Young and OldAs you can see from the graphic, my goals have changed since my youth.  I think it is, in part, this adjustment that helps me maintain the idea that life can be wonderful in spite of my husband’s serious illness, my own more ordinary deterioration and responsibilities as a caregiver, and the fact that my friends have been dropping off at an alarming rate recently and I can see my own mortality beginning to stare me in the face. I have had five good friends die in the last 12 months and that is an average number for a person of my age. Continue reading

The Dark Side of Caregiving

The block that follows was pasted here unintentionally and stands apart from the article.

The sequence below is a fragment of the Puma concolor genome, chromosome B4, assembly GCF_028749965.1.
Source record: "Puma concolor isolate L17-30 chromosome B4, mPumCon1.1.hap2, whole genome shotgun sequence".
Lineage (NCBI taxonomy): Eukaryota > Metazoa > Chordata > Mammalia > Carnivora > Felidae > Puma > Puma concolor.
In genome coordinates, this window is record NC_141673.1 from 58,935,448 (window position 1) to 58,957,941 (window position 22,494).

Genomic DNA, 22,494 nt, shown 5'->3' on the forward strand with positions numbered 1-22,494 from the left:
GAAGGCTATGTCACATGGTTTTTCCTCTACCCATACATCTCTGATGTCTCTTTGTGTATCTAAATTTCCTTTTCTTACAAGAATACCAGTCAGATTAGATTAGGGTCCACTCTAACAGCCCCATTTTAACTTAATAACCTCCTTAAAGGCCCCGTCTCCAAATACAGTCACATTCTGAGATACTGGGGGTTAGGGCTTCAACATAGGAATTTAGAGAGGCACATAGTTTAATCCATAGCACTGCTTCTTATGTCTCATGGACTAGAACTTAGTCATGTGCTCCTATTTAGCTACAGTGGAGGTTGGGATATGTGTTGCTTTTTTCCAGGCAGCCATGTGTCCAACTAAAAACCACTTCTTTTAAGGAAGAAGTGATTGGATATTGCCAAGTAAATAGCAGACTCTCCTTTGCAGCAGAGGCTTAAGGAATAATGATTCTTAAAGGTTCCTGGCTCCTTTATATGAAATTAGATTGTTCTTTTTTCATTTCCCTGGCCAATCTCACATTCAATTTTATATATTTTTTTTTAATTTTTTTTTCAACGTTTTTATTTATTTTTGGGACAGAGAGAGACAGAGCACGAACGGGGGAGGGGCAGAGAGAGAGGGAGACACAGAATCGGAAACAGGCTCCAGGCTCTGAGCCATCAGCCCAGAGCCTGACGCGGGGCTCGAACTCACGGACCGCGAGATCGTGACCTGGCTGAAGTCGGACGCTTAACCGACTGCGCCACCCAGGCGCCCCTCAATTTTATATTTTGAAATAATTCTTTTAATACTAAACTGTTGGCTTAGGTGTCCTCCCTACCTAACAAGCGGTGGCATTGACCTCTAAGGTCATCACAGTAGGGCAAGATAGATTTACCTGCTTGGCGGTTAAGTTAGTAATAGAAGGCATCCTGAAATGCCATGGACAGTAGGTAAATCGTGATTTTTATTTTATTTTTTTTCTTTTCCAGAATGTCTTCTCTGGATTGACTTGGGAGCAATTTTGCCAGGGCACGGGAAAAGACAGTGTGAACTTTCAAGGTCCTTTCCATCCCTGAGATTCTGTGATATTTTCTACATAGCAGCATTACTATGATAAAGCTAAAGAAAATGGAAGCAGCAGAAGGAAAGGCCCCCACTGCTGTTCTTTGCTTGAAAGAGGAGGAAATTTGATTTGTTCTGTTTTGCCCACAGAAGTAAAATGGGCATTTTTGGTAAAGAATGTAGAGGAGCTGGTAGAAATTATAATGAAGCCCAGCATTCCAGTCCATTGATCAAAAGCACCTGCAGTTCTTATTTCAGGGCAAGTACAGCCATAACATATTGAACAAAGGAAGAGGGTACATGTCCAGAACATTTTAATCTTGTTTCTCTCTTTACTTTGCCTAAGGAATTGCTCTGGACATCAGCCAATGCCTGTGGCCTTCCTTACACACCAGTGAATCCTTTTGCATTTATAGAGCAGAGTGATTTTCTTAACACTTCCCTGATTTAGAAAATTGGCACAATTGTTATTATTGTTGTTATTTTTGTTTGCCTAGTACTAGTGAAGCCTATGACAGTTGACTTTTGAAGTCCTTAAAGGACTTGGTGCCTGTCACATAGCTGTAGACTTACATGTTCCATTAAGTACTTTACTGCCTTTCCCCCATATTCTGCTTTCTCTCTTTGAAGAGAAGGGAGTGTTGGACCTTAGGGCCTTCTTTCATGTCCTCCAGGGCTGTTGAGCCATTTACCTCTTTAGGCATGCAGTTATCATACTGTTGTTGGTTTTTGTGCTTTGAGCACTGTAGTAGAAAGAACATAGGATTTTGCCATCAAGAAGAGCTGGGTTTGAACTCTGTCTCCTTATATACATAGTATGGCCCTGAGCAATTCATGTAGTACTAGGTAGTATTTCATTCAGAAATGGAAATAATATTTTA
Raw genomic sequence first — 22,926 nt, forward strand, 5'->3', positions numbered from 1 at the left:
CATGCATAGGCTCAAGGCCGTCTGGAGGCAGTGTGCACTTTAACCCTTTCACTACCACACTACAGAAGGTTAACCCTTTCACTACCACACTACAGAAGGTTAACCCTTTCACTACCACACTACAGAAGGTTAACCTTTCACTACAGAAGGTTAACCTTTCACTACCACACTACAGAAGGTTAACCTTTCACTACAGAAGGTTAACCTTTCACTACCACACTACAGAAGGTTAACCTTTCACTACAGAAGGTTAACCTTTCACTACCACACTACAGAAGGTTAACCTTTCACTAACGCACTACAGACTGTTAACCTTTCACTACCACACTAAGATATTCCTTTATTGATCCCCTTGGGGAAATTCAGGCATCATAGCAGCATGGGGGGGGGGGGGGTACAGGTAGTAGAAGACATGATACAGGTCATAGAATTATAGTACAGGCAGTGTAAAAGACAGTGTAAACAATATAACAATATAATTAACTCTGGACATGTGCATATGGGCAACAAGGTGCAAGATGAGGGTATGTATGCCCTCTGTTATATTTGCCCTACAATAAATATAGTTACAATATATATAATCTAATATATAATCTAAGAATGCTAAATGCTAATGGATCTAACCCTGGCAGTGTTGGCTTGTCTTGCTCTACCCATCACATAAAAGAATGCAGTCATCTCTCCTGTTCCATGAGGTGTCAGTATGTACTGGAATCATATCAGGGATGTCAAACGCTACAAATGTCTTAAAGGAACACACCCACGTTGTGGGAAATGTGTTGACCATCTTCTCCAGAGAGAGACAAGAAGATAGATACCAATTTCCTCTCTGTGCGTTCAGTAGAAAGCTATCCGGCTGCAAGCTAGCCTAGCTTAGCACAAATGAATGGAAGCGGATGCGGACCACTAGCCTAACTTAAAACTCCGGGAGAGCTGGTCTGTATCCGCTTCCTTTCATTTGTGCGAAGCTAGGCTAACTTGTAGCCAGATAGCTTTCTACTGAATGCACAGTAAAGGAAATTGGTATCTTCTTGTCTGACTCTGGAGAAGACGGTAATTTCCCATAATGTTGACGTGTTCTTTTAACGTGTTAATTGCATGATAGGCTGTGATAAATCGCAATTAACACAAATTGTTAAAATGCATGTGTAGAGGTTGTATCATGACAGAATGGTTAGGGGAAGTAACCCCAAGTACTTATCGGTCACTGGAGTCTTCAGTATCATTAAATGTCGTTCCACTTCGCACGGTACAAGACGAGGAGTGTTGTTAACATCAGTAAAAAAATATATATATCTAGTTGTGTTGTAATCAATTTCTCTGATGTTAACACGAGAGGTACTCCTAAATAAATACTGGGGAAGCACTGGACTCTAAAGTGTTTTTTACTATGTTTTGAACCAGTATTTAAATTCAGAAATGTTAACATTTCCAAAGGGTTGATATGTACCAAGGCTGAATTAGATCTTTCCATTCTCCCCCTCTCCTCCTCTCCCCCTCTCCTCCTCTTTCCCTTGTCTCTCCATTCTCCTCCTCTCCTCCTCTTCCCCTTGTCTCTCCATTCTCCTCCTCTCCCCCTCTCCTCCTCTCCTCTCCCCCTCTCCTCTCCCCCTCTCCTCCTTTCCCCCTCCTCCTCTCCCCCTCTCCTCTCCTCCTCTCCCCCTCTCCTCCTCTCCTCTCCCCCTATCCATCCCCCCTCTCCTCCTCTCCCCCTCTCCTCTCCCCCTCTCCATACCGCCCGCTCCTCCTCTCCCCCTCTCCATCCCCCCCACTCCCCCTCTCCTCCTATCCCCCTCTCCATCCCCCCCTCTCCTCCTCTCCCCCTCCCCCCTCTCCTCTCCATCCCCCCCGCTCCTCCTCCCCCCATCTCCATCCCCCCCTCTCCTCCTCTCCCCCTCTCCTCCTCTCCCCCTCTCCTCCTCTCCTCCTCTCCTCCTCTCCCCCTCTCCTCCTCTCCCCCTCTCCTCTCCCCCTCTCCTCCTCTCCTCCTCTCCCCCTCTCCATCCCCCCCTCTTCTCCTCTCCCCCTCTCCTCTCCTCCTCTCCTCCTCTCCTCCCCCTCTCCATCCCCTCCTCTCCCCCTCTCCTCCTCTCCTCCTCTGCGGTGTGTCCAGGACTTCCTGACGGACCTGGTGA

Both giving and receiving care can be highly charged subjects. As an adult, needing to receive care is often tied to a loss of independence, loss of the sense of being able to have an equal exchange with others, loss of privacy, loss of dignity, and fear of being unable to fend for one’s self. Giving care to another, whether to a child or another adult, can equal a loss of time for one’s own interests and needs, loss of independence, loss of income, loss of freedom, and a fear of failure. The feelings that are stirred up by a need to provide or receive care can be positive: satisfaction at being able to help; the warmth of feeling needed; the pleasure of watching a loved one recover. But there are frequently very strong negative feelings involved as well: grief and loss when the help is rejected or unsuccessful; depression when the need is extended and stressful; intense loneliness when the demands result in isolation from friends or pleasurable activities.